• White, David (2006). The Russian Democratic Party Yabloko: Opposition in a Managed Democracy, Burlington: Ashgate.


  1. ^ «Яблоку» предложили не прерывать съезд
  2. ^ White, David (2005). "Going their own way: The Yabloko Party's opposition to unification". Journal of Communist Studies and Transition Politics. 21 (4): 462–486. doi:10.1080/13523270500363395. S2CID 153746098.
  3. ^ Laura Lyytikainen, ed. (2016). Performing Political Opposition in Russia: The Case of the Youth Group Oborona. Routledge. ISBN 9781317082293. According to one ex-activist of Oborona who had been also part of the movement from the beginning, the coalition between the right-wing SPS and the more social-liberal oriented Yabloko was possible because of Putin's 'antidemocratic' politics
  4. ^ Lewis, Paul G. (19 October 2018). Party Development and Democratic Change in Post-Communist Europe: The First Decade. Taylor & Francis US. ISBN 9780714681740 – via Google Books.
  5. ^ Sharkov, Damien (23 February 2016). "Russian Vandals Stop Maidan Massacre Commemoration in St. Petersburg". Newsweek.
  6. ^ Carroll, Oliver (7 February 2017). "Russia's Last Opposition Hero". Foreign Policy.
  7. ^ "Moscow court reverses Sergei Mitrokhin election ban". Deutsche Welle. 13 August 2019. Retrieved 19 June 2020. The Moscow city court ruled that the electoral commission should immediately register Mitrokhin of the centrist Yabloko party as a candidate, according to Russian state news agencies.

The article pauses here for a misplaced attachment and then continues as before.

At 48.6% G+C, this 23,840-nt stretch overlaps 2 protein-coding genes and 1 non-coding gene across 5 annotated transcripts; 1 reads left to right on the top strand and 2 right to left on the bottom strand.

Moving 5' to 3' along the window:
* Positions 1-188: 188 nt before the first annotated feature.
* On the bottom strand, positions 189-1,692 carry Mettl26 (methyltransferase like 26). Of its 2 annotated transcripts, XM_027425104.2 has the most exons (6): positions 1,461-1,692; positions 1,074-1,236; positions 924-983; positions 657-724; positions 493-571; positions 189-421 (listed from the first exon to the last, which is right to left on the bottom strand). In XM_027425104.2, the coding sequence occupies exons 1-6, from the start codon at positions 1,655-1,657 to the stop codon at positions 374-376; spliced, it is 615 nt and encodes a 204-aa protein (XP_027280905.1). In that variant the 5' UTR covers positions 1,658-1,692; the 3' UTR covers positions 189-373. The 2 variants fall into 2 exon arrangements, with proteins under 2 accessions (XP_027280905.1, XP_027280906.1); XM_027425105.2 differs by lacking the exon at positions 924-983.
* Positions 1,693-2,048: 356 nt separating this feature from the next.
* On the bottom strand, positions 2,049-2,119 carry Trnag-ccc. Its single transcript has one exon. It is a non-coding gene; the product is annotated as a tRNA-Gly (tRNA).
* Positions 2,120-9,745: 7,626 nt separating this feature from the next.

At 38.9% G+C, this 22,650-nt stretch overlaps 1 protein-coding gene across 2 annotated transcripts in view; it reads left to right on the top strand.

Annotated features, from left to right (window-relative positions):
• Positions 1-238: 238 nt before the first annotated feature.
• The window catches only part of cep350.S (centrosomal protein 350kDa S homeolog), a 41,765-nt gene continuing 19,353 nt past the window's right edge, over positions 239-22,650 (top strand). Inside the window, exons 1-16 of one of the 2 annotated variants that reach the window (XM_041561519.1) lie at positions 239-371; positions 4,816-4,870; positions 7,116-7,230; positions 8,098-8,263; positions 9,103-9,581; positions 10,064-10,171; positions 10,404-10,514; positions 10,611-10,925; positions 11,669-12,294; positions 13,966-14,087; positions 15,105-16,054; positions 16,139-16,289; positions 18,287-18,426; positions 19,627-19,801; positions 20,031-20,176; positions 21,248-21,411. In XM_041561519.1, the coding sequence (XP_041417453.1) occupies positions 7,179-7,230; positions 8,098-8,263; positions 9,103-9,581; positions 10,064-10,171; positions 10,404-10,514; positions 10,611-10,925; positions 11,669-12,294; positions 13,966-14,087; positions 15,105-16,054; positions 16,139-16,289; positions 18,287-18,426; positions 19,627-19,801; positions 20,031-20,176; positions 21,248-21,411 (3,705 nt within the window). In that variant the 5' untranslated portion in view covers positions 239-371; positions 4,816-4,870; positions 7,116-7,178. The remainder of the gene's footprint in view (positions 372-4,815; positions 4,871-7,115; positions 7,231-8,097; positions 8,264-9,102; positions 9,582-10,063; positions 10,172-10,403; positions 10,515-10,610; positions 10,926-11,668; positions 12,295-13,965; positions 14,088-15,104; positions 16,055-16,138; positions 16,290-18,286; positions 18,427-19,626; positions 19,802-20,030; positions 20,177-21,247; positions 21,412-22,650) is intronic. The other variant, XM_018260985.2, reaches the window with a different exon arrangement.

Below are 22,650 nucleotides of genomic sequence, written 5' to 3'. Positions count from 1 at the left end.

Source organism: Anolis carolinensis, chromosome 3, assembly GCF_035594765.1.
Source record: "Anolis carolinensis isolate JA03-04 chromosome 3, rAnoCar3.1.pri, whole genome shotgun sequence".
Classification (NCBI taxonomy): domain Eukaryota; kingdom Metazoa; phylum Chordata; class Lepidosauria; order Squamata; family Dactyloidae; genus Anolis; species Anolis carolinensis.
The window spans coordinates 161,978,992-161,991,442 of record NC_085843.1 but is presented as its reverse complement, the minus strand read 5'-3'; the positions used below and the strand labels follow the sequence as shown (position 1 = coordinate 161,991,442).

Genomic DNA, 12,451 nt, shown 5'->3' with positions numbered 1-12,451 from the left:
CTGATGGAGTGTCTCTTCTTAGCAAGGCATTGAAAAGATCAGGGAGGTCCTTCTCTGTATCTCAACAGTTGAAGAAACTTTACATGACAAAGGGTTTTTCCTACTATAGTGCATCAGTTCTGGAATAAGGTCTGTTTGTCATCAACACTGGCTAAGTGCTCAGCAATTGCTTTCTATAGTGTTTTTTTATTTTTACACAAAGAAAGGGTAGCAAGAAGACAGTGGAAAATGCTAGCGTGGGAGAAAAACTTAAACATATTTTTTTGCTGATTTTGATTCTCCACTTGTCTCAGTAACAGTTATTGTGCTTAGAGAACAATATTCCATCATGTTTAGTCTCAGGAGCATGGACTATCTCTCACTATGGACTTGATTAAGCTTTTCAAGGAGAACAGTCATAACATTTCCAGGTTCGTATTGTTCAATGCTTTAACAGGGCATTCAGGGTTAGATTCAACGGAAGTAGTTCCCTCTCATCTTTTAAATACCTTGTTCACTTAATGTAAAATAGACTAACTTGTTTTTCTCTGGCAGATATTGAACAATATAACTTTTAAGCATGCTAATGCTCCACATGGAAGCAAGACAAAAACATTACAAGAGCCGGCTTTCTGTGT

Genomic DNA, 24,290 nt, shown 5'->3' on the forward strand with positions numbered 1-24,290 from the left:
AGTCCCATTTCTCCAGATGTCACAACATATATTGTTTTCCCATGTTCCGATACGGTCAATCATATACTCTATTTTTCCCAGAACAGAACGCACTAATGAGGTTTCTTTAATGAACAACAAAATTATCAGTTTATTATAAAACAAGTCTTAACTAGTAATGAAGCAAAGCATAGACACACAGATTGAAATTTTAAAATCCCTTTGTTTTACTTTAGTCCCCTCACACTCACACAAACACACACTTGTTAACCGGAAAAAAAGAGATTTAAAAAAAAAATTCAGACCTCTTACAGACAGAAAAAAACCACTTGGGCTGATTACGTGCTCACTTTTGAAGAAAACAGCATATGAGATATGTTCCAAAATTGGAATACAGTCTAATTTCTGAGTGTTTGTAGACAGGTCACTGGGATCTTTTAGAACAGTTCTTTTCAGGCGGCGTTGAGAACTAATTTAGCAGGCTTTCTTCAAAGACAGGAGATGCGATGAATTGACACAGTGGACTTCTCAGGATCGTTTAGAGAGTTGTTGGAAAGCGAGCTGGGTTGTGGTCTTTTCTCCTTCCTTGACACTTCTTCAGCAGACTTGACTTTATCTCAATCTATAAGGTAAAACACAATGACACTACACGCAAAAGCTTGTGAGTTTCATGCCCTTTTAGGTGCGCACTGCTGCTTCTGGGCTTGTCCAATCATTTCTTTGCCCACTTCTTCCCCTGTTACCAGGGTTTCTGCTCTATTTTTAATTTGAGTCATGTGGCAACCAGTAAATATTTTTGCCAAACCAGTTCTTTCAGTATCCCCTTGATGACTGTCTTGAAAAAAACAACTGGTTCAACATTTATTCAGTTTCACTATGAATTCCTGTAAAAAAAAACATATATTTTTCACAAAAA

8. ^ Gowland, David; Dunphy, Richard; Lythe, Charlotte, eds. (2006). The European Mosaic (Third ed.). Pearson Education. p. 228. ISBN 9780582473706.
  9. ^ Cucciolla, Riccardo Mario (2019). "Introduction: The Many Dimensions of Russian Liberalism". In Cucciolla, Riccardo Mario (ed.). Dimensions and Challenges of Russian Liberalism: Historical Drama and New Prospects. Philosophy and Politics—Critical Explorations. 8. Springer Nature. p. xxxi. doi:10.1007/978-3-030-05784-8. ISBN 978-3-030-05784-8. ISSN 2352-8370.
  10. ^ Ross, Cameron (2009). Local Politics and Democratization in Russia. ISBN 9780415336543. Retrieved 8 May 2016.
  11. ^ "Russian women denied protest against bill decriminalising domestic violence vow to keep fighting". International Business Times UK. 27 January 2017. Retrieved 19 June 2020. The Russian United Democratic Party Yabloko, a centre-left opposition party with currently no representation in the parliament have launched a campaign against the law. They invited people to speak out on social media, using the hashtag: "I'm against the law on decriminalisation of domestic violence".
  12. ^ Taras Kuzio, ed. (2007). Ukraine?Crimea?Russia: Triangle of Conflict. Columbia University Press. p. 111. ISBN 9783838257617. ... the centre-left Yabloko, initiated the first votes in the Russian Supreme Soviet ... of the centre-left Union of Right Forces and became an adviser to President ..
  13. ^ "Green Russia". European Greens.
  14. ^ "How Russia's political parties line up". BBC News. 6 March 2012. Yabloko's ideology is a mix of liberalism and social democracy.
  15. ^ Shabaev, Andrey. "Российская многопартийность. Глава 4". partinform.ru.
  16. ^ Sputnik (16 December 2006). "Russian liberal SPS, Yabloko parties give up unification plans". Retrieved 8 May 2016.

External linksEdit